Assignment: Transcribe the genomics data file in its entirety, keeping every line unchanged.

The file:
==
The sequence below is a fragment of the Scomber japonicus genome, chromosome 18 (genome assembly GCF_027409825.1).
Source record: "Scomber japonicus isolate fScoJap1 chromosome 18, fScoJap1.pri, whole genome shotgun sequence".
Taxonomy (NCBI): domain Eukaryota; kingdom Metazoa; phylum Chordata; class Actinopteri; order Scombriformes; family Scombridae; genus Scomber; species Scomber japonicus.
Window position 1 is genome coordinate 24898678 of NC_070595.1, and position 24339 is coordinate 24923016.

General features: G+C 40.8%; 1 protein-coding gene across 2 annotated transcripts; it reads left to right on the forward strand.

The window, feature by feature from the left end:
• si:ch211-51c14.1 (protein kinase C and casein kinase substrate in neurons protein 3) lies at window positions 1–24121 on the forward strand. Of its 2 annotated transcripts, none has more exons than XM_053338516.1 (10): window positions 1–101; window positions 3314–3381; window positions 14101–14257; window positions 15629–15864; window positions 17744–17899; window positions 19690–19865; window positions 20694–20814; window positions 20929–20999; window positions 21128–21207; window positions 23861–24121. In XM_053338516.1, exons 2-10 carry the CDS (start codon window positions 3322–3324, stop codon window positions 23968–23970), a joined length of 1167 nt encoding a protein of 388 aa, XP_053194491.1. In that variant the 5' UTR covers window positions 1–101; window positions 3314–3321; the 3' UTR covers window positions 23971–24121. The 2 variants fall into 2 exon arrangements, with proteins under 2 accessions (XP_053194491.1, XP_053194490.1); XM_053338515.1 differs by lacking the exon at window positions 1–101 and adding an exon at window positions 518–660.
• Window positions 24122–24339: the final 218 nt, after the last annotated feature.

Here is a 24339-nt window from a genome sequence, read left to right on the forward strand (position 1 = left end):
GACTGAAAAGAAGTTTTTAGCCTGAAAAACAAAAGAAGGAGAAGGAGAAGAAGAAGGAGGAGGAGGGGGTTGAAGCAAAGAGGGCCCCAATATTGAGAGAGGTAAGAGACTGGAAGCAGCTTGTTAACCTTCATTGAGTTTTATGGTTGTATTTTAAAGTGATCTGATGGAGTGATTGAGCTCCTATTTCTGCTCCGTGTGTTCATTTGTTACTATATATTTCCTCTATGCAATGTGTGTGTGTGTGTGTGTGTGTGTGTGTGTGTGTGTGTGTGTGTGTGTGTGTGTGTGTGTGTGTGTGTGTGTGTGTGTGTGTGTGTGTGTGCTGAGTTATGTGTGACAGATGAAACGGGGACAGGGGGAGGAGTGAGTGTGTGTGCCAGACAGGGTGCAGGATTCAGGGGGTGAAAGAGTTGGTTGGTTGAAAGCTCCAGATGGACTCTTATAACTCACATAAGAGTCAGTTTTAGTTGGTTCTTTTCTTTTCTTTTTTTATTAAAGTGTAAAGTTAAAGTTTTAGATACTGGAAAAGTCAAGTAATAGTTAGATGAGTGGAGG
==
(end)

The sequence below is a fragment of the Scomber japonicus genome, chromosome 18 (genome assembly GCF_027409825.1).
Source record: "Scomber japonicus isolate fScoJap1 chromosome 18, fScoJap1.pri, whole genome shotgun sequence".
Taxonomy (NCBI): domain Eukaryota; kingdom Metazoa; phylum Chordata; class Actinopteri; order Scombriformes; family Scombridae; genus Scomber; species Scomber japonicus.
Window position 1 is genome coordinate 24898678 of NC_070595.1, and position 24339 is coordinate 24923016.

General features: G+C 40.8%; 1 protein-coding gene across 2 annotated transcripts; it reads left to right on the forward strand.

The window, feature by feature from the left end:
• si:ch211-51c14.1 (protein kinase C and casein kinase substrate in neurons protein 3) lies at window positions 1–24121 on the forward strand. Of its 2 annotated transcripts, none has more exons than XM_053338516.1 (10): window positions 1–101; window positions 3314–3381; window positions 14101–14257; window positions 15629–15864; window positions 17744–17899; window positions 19690–19865; window positions 20694–20814; window positions 20929–20999; window positions 21128–21207; window positions 23861–24121. In XM_053338516.1, exons 2-10 carry the CDS (start codon window positions 3322–3324, stop codon window positions 23968–23970), a joined length of 1167 nt encoding a protein of 388 aa, XP_053194491.1. In that variant the 5' UTR covers window positions 1–101; window positions 3314–3321; the 3' UTR covers window positions 23971–24121. The 2 variants fall into 2 exon arrangements, with proteins under 2 accessions (XP_053194491.1, XP_053194490.1); XM_053338515.1 differs by lacking the exon at window positions 1–101 and adding an exon at window positions 518–660.
• Window positions 24122–24339: the final 218 nt, after the last annotated feature.

Here is a 24339-nt window from a genome sequence, read left to right on the forward strand (position 1 = left end):
GACTGAAAAGAAGTTTTTAGCCTGAAAAACAAAAGAAGGAGAAGGAGAAGAAGAAGGAGGAGGAGGGGGTTGAAGCAAAGAGGGCCCCAATATTGAGAGAGGTAAGAGACTGGAAGCAGCTTGTTAACCTTCATTGAGTTTTATGGTTGTATTTTAAAGTGATCTGATGGAGTGATTGAGCTCCTATTTCTGCTCCGTGTGTTCATTTGTTACTATATATTTCCTCTATGCAATGTGTGTGTGTGTGTGTGTGTGTGTGTGTGTGTGTGTGTGTGTGTGTGTGTGTGTGTGTGTGTGTGTGTGTGTGTGTGTGTGTGTGTGTGTGCTGAGTTATGTGTGACAGATGAAACGGGGACAGGGGGAGGAGTGAGTGTGTGTGCCAGACAGGGTGCAGGATTCAGGGGGTGAAAGAGTTGGTTGGTTGAAAGCTCCAGATGGACTCTTATAACTCACATAAGAGTCAGTTTTAGTTGGTTCTTTTCTTTTCTTTTTTTATTAAAGTGTAAAGTTAAAGTTTTAGATACTGGAAAAGTCAAGTAATAGTTAGATGAGTGGAGG